How would general practitioners deprescribe polypharmacy in frail oldest-old?
16.11.2018 - Many people over 80 (the oldest old) have more than one chronic condition (multimorbidity) and take several drugs. For these patients, we found Swiss general practitioners would deprescribe cardiovascular preventive medication if it wasn’t indicated but would tend to continue pain medications.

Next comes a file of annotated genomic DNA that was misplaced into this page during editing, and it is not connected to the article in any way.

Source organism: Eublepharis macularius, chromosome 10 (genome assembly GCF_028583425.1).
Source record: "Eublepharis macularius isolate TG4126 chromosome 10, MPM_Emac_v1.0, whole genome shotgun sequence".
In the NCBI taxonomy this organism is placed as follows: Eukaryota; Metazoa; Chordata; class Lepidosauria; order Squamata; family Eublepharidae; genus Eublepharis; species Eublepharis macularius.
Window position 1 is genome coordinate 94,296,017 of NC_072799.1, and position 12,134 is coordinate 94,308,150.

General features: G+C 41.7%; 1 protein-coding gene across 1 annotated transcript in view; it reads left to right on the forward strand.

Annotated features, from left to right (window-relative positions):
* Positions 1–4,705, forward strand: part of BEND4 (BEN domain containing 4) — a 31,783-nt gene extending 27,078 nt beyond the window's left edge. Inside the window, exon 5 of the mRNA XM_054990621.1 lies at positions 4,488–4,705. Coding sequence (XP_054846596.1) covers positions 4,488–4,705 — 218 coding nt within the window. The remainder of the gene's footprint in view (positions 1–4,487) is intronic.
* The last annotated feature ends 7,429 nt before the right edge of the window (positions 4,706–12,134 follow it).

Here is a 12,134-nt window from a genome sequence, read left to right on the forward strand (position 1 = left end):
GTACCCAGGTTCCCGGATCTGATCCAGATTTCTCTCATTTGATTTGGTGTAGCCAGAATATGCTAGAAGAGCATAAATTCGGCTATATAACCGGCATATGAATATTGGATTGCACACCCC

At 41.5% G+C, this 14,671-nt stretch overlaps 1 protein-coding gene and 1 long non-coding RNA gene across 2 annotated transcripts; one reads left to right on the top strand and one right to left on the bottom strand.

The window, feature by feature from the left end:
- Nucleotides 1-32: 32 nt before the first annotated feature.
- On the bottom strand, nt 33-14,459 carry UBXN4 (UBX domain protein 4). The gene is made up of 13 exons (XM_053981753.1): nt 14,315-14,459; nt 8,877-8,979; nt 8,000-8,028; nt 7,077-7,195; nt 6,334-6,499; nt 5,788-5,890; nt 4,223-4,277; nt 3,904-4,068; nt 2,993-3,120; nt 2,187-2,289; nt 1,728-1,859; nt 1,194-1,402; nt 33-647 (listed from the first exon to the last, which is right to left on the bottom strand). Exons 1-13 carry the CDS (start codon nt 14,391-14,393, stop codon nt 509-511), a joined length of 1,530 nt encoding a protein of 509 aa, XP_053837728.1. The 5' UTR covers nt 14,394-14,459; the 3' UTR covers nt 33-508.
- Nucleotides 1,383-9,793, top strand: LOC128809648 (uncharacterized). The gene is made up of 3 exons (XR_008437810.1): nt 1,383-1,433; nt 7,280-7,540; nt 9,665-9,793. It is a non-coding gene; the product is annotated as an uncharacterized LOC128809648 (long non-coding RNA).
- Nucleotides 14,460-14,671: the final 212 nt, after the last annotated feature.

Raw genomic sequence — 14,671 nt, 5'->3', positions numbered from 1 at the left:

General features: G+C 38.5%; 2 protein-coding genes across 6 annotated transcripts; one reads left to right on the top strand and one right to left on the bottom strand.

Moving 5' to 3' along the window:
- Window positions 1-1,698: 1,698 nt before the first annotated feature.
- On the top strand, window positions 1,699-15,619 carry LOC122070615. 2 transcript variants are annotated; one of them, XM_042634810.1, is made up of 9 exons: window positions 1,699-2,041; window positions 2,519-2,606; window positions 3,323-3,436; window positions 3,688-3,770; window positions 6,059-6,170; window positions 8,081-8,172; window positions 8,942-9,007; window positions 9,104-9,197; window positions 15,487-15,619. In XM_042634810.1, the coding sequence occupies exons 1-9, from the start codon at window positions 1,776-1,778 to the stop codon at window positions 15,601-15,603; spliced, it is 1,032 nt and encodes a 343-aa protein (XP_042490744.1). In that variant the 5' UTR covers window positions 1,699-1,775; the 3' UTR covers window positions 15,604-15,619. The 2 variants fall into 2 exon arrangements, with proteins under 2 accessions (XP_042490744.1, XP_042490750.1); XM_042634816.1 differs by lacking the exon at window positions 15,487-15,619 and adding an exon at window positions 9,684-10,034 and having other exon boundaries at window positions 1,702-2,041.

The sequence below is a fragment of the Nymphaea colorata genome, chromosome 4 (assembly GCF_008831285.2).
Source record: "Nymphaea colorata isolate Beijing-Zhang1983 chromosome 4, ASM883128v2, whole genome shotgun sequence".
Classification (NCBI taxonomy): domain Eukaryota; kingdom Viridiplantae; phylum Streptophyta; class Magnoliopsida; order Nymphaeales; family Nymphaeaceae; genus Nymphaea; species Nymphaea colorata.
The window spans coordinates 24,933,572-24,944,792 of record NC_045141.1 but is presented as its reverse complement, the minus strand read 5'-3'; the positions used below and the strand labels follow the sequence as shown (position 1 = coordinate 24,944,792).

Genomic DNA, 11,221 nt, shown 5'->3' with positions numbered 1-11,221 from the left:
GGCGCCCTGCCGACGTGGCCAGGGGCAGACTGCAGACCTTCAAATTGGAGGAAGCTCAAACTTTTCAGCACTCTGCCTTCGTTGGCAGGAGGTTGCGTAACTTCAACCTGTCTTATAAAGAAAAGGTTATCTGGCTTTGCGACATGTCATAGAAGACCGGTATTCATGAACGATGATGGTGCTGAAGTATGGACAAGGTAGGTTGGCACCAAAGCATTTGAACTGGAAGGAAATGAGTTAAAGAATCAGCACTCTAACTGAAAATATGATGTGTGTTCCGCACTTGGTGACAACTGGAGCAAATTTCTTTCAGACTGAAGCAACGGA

General practitioners (GPs) should determine if their patients are taking inappropriate medications and reduce or halt them (deprescribe), but GPs who treat oldest old, multimorbid patients with polypharmacy are faced with hard decisions in response to complex conditions. To find out whether, how, and why Swiss GPs would deprescribe for these patients, we presented GPs with case-vignettes of a frail oldest-old patient, with and without a history of cardiovascular disease (CVD). In their responses to our online survey, we found Swiss GPs were willing to deprescribe cardiovascular preventive medication if the patient had no history of CVD. Their decisions were guided by risks and benefits of medications, patient quality of life and life expectancy, and the patient’s priorities. GPs tended to retain pain medication; if they were concerned about side-effects, they would reduce the dose or prescribe it as reserve medication. Next, we plan to compare our results to those from an ongoing survey in 31 other, mostly European countries. If we find GP prescription practices vary by country, we will try to find out why. Ultimately, we will support GPs by, for example, drafting deprescription guidelines tailored to primary care.